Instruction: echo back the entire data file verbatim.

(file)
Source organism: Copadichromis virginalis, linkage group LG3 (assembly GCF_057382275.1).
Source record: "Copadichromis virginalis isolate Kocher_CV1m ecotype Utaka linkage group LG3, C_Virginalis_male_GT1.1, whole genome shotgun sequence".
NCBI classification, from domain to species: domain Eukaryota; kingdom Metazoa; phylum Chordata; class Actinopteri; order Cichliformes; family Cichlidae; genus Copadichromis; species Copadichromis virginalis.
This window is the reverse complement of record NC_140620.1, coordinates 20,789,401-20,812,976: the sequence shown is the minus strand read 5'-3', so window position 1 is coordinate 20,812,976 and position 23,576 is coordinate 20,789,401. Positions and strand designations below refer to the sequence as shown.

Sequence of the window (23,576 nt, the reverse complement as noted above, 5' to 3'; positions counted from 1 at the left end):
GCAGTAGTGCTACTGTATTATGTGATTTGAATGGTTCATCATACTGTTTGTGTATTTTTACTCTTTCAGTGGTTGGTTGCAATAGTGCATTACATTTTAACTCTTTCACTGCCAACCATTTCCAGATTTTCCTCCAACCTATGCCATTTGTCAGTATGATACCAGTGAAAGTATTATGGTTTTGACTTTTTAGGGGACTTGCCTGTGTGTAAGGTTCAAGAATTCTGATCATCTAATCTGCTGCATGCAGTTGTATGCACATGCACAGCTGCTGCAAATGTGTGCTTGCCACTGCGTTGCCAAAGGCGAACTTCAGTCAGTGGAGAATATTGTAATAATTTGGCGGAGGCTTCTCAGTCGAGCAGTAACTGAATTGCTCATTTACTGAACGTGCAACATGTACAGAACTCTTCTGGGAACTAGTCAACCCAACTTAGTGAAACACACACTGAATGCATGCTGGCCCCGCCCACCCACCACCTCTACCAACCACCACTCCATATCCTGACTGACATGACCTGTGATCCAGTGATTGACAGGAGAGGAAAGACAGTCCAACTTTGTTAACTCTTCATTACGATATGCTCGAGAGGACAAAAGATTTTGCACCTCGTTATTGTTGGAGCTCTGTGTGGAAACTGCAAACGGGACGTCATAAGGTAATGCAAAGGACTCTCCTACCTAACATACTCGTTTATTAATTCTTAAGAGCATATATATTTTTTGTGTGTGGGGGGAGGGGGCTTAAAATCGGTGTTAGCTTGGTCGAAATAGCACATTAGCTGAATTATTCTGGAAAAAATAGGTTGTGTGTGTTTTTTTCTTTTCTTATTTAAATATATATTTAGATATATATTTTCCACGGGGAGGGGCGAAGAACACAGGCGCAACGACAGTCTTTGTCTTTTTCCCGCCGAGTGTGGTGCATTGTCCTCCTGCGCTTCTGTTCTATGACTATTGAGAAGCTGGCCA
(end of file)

Source organism: Copadichromis virginalis, linkage group LG3 (assembly GCF_057382275.1).
Source record: "Copadichromis virginalis isolate Kocher_CV1m ecotype Utaka linkage group LG3, C_Virginalis_male_GT1.1, whole genome shotgun sequence".
NCBI classification, from domain to species: domain Eukaryota; kingdom Metazoa; phylum Chordata; class Actinopteri; order Cichliformes; family Cichlidae; genus Copadichromis; species Copadichromis virginalis.
This window is the reverse complement of record NC_140620.1, coordinates 20,789,401-20,812,976: the sequence shown is the minus strand read 5'-3', so window position 1 is coordinate 20,812,976 and position 23,576 is coordinate 20,789,401. Positions and strand designations below refer to the sequence as shown.

Sequence of the window (23,576 nt, the reverse complement as noted above, 5' to 3'; positions counted from 1 at the left end):
GCAGTAGTGCTACTGTATTATGTGATTTGAATGGTTCATCATACTGTTTGTGTATTTTTACTCTTTCAGTGGTTGGTTGCAATAGTGCATTACATTTTAACTCTTTCACTGCCAACCATTTCCAGATTTTCCTCCAACCTATGCCATTTGTCAGTATGATACCAGTGAAAGTATTATGGTTTTGACTTTTTAGGGGACTTGCCTGTGTGTAAGGTTCAAGAATTCTGATCATCTAATCTGCTGCATGCAGTTGTATGCACATGCACAGCTGCTGCAAATGTGTGCTTGCCACTGCGTTGCCAAAGGCGAACTTCAGTCAGTGGAGAATATTGTAATAATTTGGCGGAGGCTTCTCAGTCGAGCAGTAACTGAATTGCTCATTTACTGAACGTGCAACATGTACAGAACTCTTCTGGGAACTAGTCAACCCAACTTAGTGAAACACACACTGAATGCATGCTGGCCCCGCCCACCCACCACCTCTACCAACCACCACTCCATATCCTGACTGACATGACCTGTGATCCAGTGATTGACAGGAGAGGAAAGACAGTCCAACTTTGTTAACTCTTCATTACGATATGCTCGAGAGGACAAAAGATTTTGCACCTCGTTATTGTTGGAGCTCTGTGTGGAAACTGCAAACGGGACGTCATAAGGTAATGCAAAGGACTCTCCTACCTAACATACTCGTTTATTAATTCTTAAGAGCATATATATTTTTTGTGTGTGGGGGGAGGGGGCTTAAAATCGGTGTTAGCTTGGTCGAAATAGCACATTAGCTGAATTATTCTGGAAAAAATAGGTTGTGTGTGTTTTTTTCTTTTCTTATTTAAATATATATTTAGATATATATTTTCCACGGGGAGGGGCGAAGAACACAGGCGCAACGACAGTCTTTGTCTTTTTCCCGCCGAGTGTGGTGCATTGTCCTCCTGCGCTTCTGTTCTATGACTATTGAGAAGCTGGCCA